The average long-term ΔeGFR for EM, DU, and NU was -4.69 mL/min/1.73m2 (SD=21.5), -3.70 mL/min/1.73m2 (SD=21.8), and -15.37 mL/min/1.73m2 (SD=23.0), respectively (Table 1). Fourteen patients (6.25%) of NU patients ended up with CKD Stage 5 renal function compared to 1 patient (1.96%) for EM and 0 patients for DU (Table 1). NU was further associated with a significantly larger absolute decrease in eGFR during the long-term interval compared to EM on univariate regression analysis (p=0.009). This significance remained after controlling for age, tumor stage, hydronephrosis, and solitary kidney status (p=0.03). In contrast, DU vs. EM was not a significant predictor of absolute change in long-term eGFR on either univariate or multivariate analysis (Table 3).

Discussion

UTUC is a rare but potentially aggressive disease entity, and NU is considered the gold standard of surgical treatment [15]. EM has traditionally been reserved for patients with a solitary kidney, bilateral disease, or that not amenable to radical surgery [13,16]. However, several recent studies have suggested that conservative therapy can be utilized in lower-risk disease, including small, unifocal, low grade, and low stage lesions [13]. Furthermore, NU may prevent certain patients from being eligible for adjuvant therapy [17,18]. A minimally invasive approach may help the patient avoid radical surgery while achieving adequate oncologic outcomes [3].
Our results show that EM offers superior preservation of kidney function compared to NU after both short- and long-term intervals. In the long-term analysis, this advantage is maintained even when taking into account factors such as patient age and solitary kidney status. These findings are consistent with those from an analysis by Fajkovic et al comparing 20 EM to 178 NU that showed post-op renal function was significantly better in the EM group [14]. Thus, our findings suggest that the short-term renal functional benefit of EM to NU is sustained over the long-term period, as well.

EM

DU

NU

Patients (N)

39

53

222

Procedures (N)

48

53

224

Median Age (years, range)

71

(40-88)

71

(40-86)

71

(31-87)

Males (N)

33

40

140

Females (N)

22

13

84

Patients with a Solitary Kidney Prior (N)

1

3

1

Laterality (N) (1 case unknown)

Right

26

19

109

Left

22

32

112

Bilateral

0

2

2

Surgical Modality (N)

Endoscopic

48

0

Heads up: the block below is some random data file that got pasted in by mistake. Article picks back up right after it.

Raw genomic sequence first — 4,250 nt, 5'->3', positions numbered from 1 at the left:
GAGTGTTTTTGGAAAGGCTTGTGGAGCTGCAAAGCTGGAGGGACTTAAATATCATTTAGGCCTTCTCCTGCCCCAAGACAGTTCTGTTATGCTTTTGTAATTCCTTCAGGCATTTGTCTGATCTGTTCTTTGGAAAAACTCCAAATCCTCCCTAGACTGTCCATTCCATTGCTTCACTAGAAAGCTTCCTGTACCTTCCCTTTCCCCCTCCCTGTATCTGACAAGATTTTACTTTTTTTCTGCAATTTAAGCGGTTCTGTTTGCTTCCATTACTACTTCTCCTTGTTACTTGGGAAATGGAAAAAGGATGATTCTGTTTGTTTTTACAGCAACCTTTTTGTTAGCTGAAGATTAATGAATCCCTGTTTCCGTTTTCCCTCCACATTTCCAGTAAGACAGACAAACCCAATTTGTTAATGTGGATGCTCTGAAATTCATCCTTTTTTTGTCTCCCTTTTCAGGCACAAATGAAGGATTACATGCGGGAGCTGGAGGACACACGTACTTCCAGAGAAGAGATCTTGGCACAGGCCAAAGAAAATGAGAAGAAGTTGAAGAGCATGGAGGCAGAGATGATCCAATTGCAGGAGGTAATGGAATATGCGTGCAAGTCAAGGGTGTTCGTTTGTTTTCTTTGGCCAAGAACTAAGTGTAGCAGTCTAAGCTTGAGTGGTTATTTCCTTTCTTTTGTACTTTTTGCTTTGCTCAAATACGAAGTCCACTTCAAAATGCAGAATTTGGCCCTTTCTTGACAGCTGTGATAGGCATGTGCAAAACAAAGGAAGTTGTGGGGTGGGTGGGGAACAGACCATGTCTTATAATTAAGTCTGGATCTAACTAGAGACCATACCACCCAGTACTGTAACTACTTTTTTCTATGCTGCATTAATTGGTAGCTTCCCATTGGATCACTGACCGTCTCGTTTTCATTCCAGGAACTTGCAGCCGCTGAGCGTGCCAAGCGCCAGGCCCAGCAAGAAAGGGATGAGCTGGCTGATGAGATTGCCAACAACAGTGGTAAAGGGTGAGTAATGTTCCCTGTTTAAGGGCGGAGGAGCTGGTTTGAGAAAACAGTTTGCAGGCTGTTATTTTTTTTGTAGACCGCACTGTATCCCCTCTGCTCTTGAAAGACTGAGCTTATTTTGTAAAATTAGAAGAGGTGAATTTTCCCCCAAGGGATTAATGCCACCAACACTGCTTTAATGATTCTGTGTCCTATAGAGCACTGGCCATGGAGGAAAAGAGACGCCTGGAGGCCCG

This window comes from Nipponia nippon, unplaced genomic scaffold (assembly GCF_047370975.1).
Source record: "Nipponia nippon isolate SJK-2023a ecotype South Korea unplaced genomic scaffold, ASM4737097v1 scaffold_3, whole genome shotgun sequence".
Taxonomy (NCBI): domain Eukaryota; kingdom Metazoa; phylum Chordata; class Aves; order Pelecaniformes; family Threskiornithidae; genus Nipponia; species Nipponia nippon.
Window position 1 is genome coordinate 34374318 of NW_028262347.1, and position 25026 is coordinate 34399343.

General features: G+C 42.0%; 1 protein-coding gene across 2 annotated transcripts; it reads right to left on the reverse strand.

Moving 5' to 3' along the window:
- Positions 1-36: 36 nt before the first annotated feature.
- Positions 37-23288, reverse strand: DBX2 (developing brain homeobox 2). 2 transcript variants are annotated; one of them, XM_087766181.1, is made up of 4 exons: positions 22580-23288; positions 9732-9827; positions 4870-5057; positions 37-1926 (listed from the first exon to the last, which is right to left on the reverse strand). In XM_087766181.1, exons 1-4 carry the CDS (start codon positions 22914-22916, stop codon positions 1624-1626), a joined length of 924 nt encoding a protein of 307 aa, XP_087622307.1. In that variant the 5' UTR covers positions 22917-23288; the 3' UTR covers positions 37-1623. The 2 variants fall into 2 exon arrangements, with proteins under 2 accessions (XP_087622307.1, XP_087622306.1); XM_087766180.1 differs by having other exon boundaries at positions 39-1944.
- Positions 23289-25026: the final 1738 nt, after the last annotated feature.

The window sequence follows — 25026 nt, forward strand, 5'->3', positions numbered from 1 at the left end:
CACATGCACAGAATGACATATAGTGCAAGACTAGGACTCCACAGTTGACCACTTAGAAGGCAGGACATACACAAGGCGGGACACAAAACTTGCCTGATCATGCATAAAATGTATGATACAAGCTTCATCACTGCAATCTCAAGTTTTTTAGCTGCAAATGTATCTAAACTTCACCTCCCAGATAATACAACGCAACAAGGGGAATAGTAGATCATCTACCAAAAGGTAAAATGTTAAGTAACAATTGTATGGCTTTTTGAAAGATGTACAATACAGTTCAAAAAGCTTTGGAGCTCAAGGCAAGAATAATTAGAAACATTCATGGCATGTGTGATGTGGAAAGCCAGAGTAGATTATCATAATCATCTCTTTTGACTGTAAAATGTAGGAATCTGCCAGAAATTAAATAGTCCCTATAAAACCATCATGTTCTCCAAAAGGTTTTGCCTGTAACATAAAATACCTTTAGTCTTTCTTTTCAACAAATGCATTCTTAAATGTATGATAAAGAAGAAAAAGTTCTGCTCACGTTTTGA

0

Open

0

52

112

Laparoscopic

0

0

53

Laparoscopic Nephrectomy with Open Ureterectomy

0

0

52

Laparoscopic Converted to Open

0

0

2

Robot-Assisted Laparoscopic

0

1

5

Pathologic Stage (N)

Ta

6

3

71

Tis

29

17

12

T1

5

6

44

T2

7

2

16

T3

0

7

64

T4

1

7

13

Pathologic Grade (when described) (N)

High Grade

19

24

136

Low Grade

23

16

70

Patients with a History of Upper Tract BCG/MMC Course

6

1

12

Pre-Op Creatinine (mg/dl, range)

1.2

(0.5-2.5)

1.1

(0.6-3.4)

1.1

(0.5-3.6)

eGFR Decrease from Pre-Op to Long-Term Post-Op (mL/min/1.73m2) (average, SD)

4.69

±21.5

3.70

±21.8

15.4

±23.0

Patients with Post-Op CKD Stage 5

1

 

0

 

 

14

Long-term follow up (months, range)

19.5

(1-185)

21

(1-230)

22

(1-232)

Table 1: Characteristics by procedure typea. aAbbreviations: EM: Endoscopic Management; DU: Distal Ureterectomy; NU: Nephroureterectomy; CKD: Chronic Kidney Disease

Descriptive Statistics

EM

DU

NU

Overall

Mean Pre-Op eGFR (mL/min/1.73m2)

62.80± 25.4

62.82± 22.9

61.59± 21.0

61.98± 22.0

Mean Post-Op eGFR(mL/min/1.73m2)

60.80± 23.6

63.31± 21.1

44.36± 13.9

49.89± 18.8

Mean eGFR change (mL/min/1.73m2)

-2.97± 16.8

-1.06± 23.1

-17.38± 20.1

-12.57± 21.3

Student's T test

EM vs. NU

EM vs. DU

DU vs. NU

Pre-Op eGFR

0.72

0.99

0.71

Post-Op eGFR

<0.001

0.59

<0.001

eGFR change

<0.001

0.65

<0.001

ANOVA

p value

Pre-Op eGFR

0.90

Post-Op eGFR

<0.001

eGFR change

<0.001

 

 

Table 2: Analysis for short-term post-operative renal function a,b. aValues are presented as mean with SD or p value bAbbreviations: EM: Endoscopic Management; DU: Distal Ureterectomy; NU: Nephroureterectomy

Univariate Analysis

Variable

Regression Coefficient

p value

DU vs. EM

2.10

0.31

NU vs. EM

-4.46

0.009

Multivariate Analysis

Variable

Regression Coefficient

p value

DU vs. EM

1.28

0.60

NU vs. EM

-5.06

0.023

Age